Why you should care
Because the U.S.–China relationship is likely to get worse before it gets better.
Most of the time, Cui Tiankai’s job is to be the warm schmoozer. As China’s U.S. ambassador, Cui is at the center of the world’s most important bilateral relationship — the superpower and its strong-minded and soaring competitor. The fluent English speaker has even been known to pop up at the Super Bowl. But sometimes, Cui shows his fierce side. “We don’t want a trade war, but we are not afraid of it,” Cui said in remarks the embassy posted on its recently created Facebook page last month, from an interview with China Global Television Network. “If people want to play tough, we will play tough with them and see who will last longer. We will fight to the end.”
Amid escalating tensions over trade, Cui continues his quest to nail down a go-to contact in President Donald Trump’s ever-evolving administration. It could be a parlor game for the Washington diplomatic corps, if it weren’t so serious.
Nobody in China knew how to deal with the Trump administration. Ambassador Cui was instrumental in developing and consolidating that relationship.
Yun Sun, director of the China program at the Stimson Center in Washington
In the early days after Trump’s election victory — which stunned world capitals as much as it did Washington — Cui found his China whisperer. With an introduction by former U.S. Secretary of State Henry Kissinger in December 2016, Cui began cultivating Trump’s son-in-law, Jared Kushner. As Kushner and Ivanka Trump decamped from New York to take up their new White House posts alongside her father, they soon moved into Cui’s neighborhood in Washington’s tony Kalorama district. Ivanka and their then-5-year-old daughter were guests at the Chinese Embassy’s Lunar New Year party in February 2017.
Kushner’s frequent meetings with the ambassador, combined with Jared and Ivanka’s separate businesses related to China and scrutiny of Kushner’s Russia meetings, have since clouded the close ties and put Kushner in the crosshairs of special counsel Robert Mueller. But not before momentarily triumphant meetings between Trump and Chinese President Xi Jinping in Florida and Beijing raised optimism that the rivals could, at minimum, agree on the rules of the game.
It would make the world breathe a little easier. The two nations’ political, economic and military competition throws off dangerous sparks on a regular basis — over North Korea’s nuclear program, the status of Taiwan, military dominance in the South China Sea and the U.S. trade deficit that exceeded $375 billion in 2017. In goods alone, China is the U.S.’ largest trading partner, and Trump often railed during his presidential campaign that Beijing was playing dirty to achieve its trade surplus.
So when Trump won, “China was panicked,” says Robert Daly, director of the Kissinger Institute on China and the United States at the Woodrow Wilson International Center for Scholars in Washington. Cui certainly had the credentials to stage a rescue. A career diplomat with a master’s degree from Johns Hopkins University, he doesn’t pull punches. He has served as ambassador to Japan, where he publicly accused his host government of underplaying its role in World War II. When Chinese dissident Liu Xiaobo was awarded the Nobel Peace Prize in 2010, Cui, by then the vice foreign minister, tried — mostly unsuccessfully — to pressure other governments to boycott the ceremony. But in 2012, he convinced the Chinese government to let activist Chen Guangcheng go, after he took shelter in the U.S. embassy in Beijing and sought safe passage to America.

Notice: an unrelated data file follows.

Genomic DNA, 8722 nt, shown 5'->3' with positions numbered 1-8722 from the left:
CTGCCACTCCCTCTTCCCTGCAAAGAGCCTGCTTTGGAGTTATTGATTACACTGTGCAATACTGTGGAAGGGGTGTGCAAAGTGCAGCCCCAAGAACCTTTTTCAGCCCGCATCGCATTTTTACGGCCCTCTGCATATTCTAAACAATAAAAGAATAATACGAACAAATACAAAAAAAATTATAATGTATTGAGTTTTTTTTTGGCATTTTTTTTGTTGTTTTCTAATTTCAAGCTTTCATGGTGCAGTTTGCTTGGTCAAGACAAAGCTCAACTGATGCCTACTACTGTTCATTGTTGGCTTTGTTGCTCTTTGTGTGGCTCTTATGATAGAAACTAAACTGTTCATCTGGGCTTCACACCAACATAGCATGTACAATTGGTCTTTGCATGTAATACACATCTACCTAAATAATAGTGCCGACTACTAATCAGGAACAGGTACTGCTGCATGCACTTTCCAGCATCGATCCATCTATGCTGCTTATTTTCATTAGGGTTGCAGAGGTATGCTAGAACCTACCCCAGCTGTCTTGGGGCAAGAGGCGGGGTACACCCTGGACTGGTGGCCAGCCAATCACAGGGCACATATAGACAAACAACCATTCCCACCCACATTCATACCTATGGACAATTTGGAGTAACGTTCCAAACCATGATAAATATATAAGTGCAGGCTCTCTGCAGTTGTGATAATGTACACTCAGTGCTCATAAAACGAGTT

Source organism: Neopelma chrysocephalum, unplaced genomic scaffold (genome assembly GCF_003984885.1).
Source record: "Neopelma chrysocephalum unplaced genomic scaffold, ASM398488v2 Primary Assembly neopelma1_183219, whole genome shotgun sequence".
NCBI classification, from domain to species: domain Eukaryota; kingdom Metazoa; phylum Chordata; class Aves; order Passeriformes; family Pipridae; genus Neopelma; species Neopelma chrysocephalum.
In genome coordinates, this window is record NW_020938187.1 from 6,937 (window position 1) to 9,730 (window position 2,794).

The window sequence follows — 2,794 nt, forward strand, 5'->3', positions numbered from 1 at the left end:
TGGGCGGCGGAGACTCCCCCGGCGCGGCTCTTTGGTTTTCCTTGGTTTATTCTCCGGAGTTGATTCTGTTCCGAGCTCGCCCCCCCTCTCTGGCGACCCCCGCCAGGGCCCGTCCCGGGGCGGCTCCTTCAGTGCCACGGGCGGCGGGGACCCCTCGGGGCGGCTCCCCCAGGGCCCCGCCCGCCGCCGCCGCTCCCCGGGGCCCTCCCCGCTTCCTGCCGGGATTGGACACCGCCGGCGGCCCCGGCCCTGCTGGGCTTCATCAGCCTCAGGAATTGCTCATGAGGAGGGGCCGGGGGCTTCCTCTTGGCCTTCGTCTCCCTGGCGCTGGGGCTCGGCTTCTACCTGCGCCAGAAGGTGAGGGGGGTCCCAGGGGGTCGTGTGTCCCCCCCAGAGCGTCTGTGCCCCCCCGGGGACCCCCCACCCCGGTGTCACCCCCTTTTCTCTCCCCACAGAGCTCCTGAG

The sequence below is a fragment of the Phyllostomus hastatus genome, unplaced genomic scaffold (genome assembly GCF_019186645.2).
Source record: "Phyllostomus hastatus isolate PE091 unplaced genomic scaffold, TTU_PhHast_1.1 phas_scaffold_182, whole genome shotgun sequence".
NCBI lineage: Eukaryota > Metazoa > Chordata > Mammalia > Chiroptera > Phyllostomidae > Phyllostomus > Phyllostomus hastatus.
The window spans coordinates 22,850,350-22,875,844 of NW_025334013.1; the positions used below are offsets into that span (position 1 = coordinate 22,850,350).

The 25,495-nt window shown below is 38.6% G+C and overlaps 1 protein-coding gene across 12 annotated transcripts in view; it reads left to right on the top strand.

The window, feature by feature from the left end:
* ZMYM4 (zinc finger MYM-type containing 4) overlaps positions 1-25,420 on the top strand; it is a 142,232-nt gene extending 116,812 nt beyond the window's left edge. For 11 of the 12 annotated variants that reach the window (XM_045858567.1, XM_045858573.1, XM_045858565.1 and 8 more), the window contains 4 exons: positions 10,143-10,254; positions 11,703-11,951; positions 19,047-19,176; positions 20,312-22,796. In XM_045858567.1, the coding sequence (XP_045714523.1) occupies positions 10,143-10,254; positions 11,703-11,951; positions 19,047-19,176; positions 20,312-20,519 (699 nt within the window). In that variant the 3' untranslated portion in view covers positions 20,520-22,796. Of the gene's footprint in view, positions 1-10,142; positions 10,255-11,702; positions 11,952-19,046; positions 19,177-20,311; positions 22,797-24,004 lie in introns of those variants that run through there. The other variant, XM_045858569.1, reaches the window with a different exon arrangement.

“Nobody in China knew how to deal with the Trump administration,” says Yun Sun, director of the China program at the Stimson Center in Washington. “Ambassador Cui was instrumental in developing and consolidating that relationship.” (The Chinese embassy did not respond to requests for comment.)
Married with one daughter, Cui has longtime connections with a range of current and former American officials. “This is somebody who knows his host country extremely well,” says Stephen Orlins, president of the National Committee on U.S.–China Relations, a New York–based educational nonprofit that maintains close ties with the embassy and Beijing. Orlins adds that Cui is a strong communicator who is often “warm, generous and thoughtful” in public and private. An accomplished amateur calligrapher, Cui helped design the logo for the Kissinger Institute, Daly says. He tracks popular culture too: In 2014, he told a Beijing conference that he watched the Netflix series House of Cards and saw parallels with real-life Washington.
Professionally, he gained the confidence of Xi and remained in his U.S. post beyond the usual retirement age of 65 — he’s 67 this year — making him the longest-serving Chinese ambassador to the U.S. since the countries established diplomatic relations in 1979. So Cui is likely to be rotated out within a year, if not sooner. But first, China will need him to find a replacement China whisperer in the administration. Kushner has been sidelined with the loss of his top-secret access to meetings over delays in finalizing his security clearance. “They, like any foreign embassy in D.C., have had to put massive amounts of effort — much more than under a previous administration — into trying to figure out who to talk to,” says Bill Bishop, publisher of the Sinocism newsletter.
In recent weeks, more new faces have arrived, from secretary of state nominee Mike Pompeo to national security adviser John Bolton. To face the new hawks, a trade-focused president and a delicate planned U.S.–North Korea summit, China is likely to keep its experienced hand in place for now. “They see him as the most effective person at a very difficult time,” says Ken Lieberthal, a Brookings Institution scholar and former Asia director on the White House National Security Council.
And so the perilous parlor game continues.